Foreign Key In SQL With Examples

What is foreign key in database?

A foreign key is a column or set of columns used to establish a relation between two tables. Sometimes, it is referred as a reference key. The table in which foreign key is created is called child table. And the table to which it references is called a parent table. The term for the foreign key in relational database terminology is referential integrity constraint.

Note: The column or set of columns declared as a reference key in child table should be a primary key in a parent table.

A single table can consist of multiple foreign keys. For more than one reference key single column can be used.

Syntax and Example

There are two ways to declare foreign key 1) Inline declaration 2) Out-of-line declaration

Inline declaration

The column is defined as foreign key at column level in an inline declaration. You can define only single column as a reference key here.

Syntax
CREATE TABLE table_name (
ID INT NOT NULL,
column_name NUMBER references Master_table(column_name),
);
Example
CREATE TABLE employees (
emp_id NUMBER PRIMARY KEY,
dept_id NUMBER REFERENCES departments(dept_id) );

Out-of-line declaration

The column is defined as foreign key at table level in an out-of-line declaration.

Syntax
CREATE TABLE table_name
(
column1 datatype,
column2 datatype,
column3 datatype,
...
CONSTRAINT constraint_name FOREIGN KEY (column1, column2, column3 ... column-N)
REFERENCES parent_table (column1, column2, column3... column-N)
);
Example
CREATE TABLE employees (
emp_id NUMBER,
dept_id NUMBER,
CONSTRAINT employees_fk FOREIGN KEY (dept_id) REFERENCES departments);

Create using Alter command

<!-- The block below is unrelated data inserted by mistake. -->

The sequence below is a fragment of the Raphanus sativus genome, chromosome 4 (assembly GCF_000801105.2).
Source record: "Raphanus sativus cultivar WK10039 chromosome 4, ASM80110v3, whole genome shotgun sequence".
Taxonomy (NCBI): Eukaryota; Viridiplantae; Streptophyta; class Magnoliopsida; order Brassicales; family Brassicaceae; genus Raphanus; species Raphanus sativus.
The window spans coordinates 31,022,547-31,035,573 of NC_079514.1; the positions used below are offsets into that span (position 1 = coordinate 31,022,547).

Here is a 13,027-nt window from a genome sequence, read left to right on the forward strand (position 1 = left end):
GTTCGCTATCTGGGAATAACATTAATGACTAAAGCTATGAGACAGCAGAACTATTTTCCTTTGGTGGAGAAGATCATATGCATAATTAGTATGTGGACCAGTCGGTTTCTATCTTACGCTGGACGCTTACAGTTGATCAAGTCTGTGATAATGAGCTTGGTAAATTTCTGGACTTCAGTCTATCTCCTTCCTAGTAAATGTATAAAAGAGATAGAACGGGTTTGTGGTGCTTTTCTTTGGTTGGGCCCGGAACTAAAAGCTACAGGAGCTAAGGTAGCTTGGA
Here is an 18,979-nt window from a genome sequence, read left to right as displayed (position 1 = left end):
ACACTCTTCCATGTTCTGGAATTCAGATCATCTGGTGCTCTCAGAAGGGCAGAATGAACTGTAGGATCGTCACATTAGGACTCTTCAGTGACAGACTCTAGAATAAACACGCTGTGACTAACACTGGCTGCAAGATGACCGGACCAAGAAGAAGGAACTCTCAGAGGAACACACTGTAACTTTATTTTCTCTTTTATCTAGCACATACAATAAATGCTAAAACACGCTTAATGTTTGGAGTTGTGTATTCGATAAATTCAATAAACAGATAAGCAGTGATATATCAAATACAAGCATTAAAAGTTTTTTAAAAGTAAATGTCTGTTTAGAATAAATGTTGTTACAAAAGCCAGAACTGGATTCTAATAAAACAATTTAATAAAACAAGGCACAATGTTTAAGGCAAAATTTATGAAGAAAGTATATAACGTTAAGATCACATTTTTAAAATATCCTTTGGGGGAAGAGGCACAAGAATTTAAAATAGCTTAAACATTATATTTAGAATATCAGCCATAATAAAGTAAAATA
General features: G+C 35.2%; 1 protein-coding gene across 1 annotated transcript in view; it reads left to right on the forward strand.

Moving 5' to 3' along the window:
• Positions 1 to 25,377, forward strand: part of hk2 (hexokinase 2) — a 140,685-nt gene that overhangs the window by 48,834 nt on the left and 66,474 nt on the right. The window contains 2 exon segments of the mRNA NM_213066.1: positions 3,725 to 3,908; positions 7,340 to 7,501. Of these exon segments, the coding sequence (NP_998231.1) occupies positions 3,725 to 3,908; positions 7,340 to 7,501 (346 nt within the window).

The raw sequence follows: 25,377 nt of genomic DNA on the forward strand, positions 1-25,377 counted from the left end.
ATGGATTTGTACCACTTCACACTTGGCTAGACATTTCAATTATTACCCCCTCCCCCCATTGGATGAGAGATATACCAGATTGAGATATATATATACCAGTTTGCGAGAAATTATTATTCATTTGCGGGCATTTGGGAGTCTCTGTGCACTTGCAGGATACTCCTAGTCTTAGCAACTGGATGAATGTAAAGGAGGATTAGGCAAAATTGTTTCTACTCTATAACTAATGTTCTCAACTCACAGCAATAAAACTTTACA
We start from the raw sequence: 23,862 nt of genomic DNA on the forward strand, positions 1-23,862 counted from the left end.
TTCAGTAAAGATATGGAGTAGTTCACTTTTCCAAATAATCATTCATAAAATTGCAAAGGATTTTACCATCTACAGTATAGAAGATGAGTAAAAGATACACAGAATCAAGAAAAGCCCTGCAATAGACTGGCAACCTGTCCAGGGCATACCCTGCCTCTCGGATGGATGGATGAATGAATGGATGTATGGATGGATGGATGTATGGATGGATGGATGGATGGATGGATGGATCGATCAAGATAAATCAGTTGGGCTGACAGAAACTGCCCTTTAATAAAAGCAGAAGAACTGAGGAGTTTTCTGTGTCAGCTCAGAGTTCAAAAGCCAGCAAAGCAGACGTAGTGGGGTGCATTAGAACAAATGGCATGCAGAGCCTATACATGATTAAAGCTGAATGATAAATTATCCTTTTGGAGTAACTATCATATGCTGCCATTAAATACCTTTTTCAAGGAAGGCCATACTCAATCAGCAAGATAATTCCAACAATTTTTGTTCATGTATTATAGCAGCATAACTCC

Reference key can be created using an alter command. This is helpful when you have decided to not create it initially during the creation of the table.

Syntax
ALTER TABLE table_name
ADD CONSTRAINT constraint_name
FOREIGN KEY (column-1, column-2, column-3, ... column-n)
REFERENCES parent_table (column-1, column-2, column-3, ... column-n);
Example
ALTER TABLE employees
ADD CONSTRAINT fk_employee
FOREIGN KEY (dept_id)
REFERENCES departments(dept_id);

Drop

An Alter command drops the foreign key from the table.

Example
ALTER TABLE employees DROP CONSTRAINT employees_fk;

On Delete Cascade

Creating a reference key with ON DELETE CASCADE option will delete all the referenced rows from child table if rows are removed from the parent table.

Syntax
CREATE TABLE table_parent (column-1 NUMBER Primary key);
CREATE TABLE table_child (column-2 NUMBER PRIMARY KEY,
column-1 REFERENCES table_parent(column-1) ON DELETE CASCADE);
Example
CREATE TABLE departments (dept_id NUMBER PRIMARY KEY);
CREATE TABLE employees (emp_id NUMBER Primary key,
dept_id NUMBER,
dept_id REFERENCES departments (dept_id ) ON DELETE CASCADE);

On Delete Set Null

Creating a reference key with ON DELETE SET NULL option will set all the referenced rows from child table to NULL if rows are removed from the parent table.

Syntax
CREATE TABLE table_parent (column-1 NUMBER Primary key);
CREATE TABLE table_child (column-2 NUMBER PRIMARY KEY,
column-1 REFERENCES table_parent(column-1) ON DELETE CASCADE);
Example
CREATE TABLE departments (dept_id NUMBER PRIMARY KEY);
CREATE TABLE employees (emp_id NUMBER Primary key,
dept_id NUMBER,
dept_id REFERENCES departments (dept_id ) ON DELETE SET NULL);

Advantages of Foreign Key

  • Reduce data redundancy
  • Prevents entry of ambiguous data
  • Maintains referential integrity

Read more about constraints at this link.

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